When Procedures are not Allowed to Run in Parallel… Using DBMS_LOCK to Synchronize Processes


One of our tables stores configuration data. Two stored procedures interact with this table; One of them uses the data for further processing; The other procedure is used to maintain the data.
Changes to the configuration data were usually done during a maintenance window, and the activation date was set in the future (at least one day ahead). During the backup of the database, the database was brought down so you could be sure that none of the "users of the data"-processes were still connected.

The requirements changed however, the activation procedure needed to run whenever they saw fit. That means that at any time, the business can decide that a new setting needs to be activated.
While there are still transactions active that use this configuration data, changes to this configuration data table can not be done. The need arose to "cut in" the active transactions and make the changes.
We have to allow running processes that consumed the configuration setting that we now want to change to complete with the current/old value. However, we do not want new processes to start before we have changed the setting – i.e. made the new record the active one. So we have to prevent the procedure that wants to activate this new setting from barging in while processes that used that setting are running, but we want to prevent new processes that will use it from actually using it before we activated the new setting.

Current processes continue to run, activate the very moment the last of the current setting-consuming-processes completes and immediately afterwards set free those impatient processes waiting to consume the new setting.
How do we do that?

 While updating a record is no problem, the Audit data could be a problem. Consider this:

TimeMaintenance SessionEnd User
T0Active Set: 1
T1Start Process: Reads Active Set 1
T2Change Active Set: 2Still Running
T3Audit shows: Active Set 1

Why would it show Active Set 1? It all has to do with read consistency. When the End User started his process, the current Set showed up as
Number 1, so that is the one the End User will see as the Active one. The Audit trail however, will show an ended time of T3. At T3, the Active Set is 2 and not Set 1.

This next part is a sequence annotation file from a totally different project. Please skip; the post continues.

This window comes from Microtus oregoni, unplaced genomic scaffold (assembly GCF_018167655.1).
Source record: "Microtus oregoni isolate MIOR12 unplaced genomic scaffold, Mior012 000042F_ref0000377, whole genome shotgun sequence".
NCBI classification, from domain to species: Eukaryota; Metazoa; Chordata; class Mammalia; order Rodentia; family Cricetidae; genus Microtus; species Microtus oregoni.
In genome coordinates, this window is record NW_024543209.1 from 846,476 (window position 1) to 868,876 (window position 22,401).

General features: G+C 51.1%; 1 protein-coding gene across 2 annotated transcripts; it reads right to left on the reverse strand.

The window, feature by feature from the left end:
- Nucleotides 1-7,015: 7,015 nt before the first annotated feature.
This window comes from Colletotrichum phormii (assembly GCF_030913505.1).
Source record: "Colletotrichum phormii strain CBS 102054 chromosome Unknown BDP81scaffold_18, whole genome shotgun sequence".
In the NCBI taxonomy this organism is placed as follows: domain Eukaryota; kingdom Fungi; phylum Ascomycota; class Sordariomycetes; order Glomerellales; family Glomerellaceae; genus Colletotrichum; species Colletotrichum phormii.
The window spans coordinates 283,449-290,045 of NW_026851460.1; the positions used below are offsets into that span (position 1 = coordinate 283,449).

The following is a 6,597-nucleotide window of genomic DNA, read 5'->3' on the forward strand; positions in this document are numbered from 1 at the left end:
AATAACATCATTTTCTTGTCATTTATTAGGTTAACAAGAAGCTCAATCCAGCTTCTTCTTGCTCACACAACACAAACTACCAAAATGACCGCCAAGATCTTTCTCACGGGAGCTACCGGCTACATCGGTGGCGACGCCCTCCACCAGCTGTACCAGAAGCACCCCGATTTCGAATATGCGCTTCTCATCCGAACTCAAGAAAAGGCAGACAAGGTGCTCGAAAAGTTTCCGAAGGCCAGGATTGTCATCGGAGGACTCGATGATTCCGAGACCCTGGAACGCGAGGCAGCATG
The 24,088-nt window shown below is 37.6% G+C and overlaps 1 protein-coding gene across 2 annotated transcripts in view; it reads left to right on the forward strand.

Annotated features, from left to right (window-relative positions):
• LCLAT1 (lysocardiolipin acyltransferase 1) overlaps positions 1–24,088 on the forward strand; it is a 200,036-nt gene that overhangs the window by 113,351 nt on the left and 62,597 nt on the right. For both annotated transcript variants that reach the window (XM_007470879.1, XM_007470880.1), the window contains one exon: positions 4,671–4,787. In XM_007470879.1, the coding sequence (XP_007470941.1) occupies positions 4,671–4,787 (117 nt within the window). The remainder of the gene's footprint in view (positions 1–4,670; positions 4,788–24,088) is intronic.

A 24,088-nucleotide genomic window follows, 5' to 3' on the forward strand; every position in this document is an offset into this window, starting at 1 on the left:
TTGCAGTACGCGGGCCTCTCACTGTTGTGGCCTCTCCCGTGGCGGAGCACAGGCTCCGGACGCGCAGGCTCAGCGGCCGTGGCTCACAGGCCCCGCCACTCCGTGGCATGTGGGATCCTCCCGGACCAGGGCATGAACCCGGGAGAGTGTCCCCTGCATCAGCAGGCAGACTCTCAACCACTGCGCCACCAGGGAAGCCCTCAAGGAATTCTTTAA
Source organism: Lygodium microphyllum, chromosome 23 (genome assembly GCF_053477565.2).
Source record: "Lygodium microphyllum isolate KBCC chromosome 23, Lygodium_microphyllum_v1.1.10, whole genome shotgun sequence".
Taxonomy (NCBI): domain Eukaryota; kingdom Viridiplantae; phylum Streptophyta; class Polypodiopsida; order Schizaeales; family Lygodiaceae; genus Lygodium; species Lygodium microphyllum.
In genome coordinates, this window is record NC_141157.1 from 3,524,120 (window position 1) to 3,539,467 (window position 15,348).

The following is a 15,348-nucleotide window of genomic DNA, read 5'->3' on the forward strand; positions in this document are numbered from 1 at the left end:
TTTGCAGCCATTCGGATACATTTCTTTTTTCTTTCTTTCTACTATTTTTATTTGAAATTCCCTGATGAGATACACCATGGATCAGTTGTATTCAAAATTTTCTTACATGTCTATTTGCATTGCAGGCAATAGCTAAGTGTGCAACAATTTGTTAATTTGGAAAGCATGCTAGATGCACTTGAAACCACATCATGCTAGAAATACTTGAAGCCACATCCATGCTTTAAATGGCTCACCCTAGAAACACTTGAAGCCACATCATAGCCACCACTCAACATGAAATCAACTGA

The processes of "Activating A Set" and the "Using the Sets" processes need to be coordinated.
What needs to be coordinated, is the following:
The second type of process cannot start when one of the first type of process is still running. The other way around is equally true, the first process cannot start
to run when the second process is running. A lot of process of the first type can run simultaneously. In a picture it would look like this:

Blue and Red Processes

The arrows are sessions that run a stored procedure of either the "Blue" or "Red" type.
The blue arrows represents a process of the first type, many of them running at the same time. The red arrow represents the second process.
It is not necessary for the blue arrows to all start at the same time, but they are not allowed to run while the red process is running.

The initial response was to create some kind of flag-attribute which is set when the Red process starts to run. This will signal all Blue processes not to start.
When a Blue process wants to start, an exception is raised stating that the Red process is running and it can not continue. The user initiating the Blue process will
then attempt at a later time. This is not really user-friendly, but this can be solved; by submitting a database job which will attempt to run the Blue process. When
the Red process is finished, the flag is cleared, the job can finally run.
How can you detect which processes are still running? One way is to let the Blue process also set a flag, letting other processes know it started a run.
When you think about it a little more… when lots and lots of Blue processes are running, how can you (being Red) cut in and stop the Blue ones from being submitted
all the time?
One way of solving this can be by first setting the Red flag, but check the Blue flag before actually doing what you need to do.

A lot of work, shortcuts any one?

That sounds like a lot of work, nevertheless it is possible to solve the requirement. You would need a table to persist the flags, and a couple of stored procedures
to manipulate these flags.
These stored procedures, preferably in a package, should be Autonomous Transactions so they won’t interfere with the transactions done by the Blue and the Red processes.
There are probably a lot of things I did not even think of. It is quite possible to come up with circumstances for this implementation to fail. It is as bullet-proof as
I would like it to be?…


In the beginning of this year, I attended a three-day seminar with Jonathan Lewis. On the last day he painted a similar scenario. The solution Jonathan came up with,
was to use the built-in functionality Oracle already provides you with. Why would you re-invent the wheel?

What he used was DMBS_LOCK to parallelize and serialize the different processes. A lot simpler than the home-grown implementation.
The basic idea is to create a user defined lock handle and depending on the process-type either lock it in a shareable mode or in an exclusive mode.
This implementation is a lot cleaner and requires less code. Most of all, why build something when it already exists?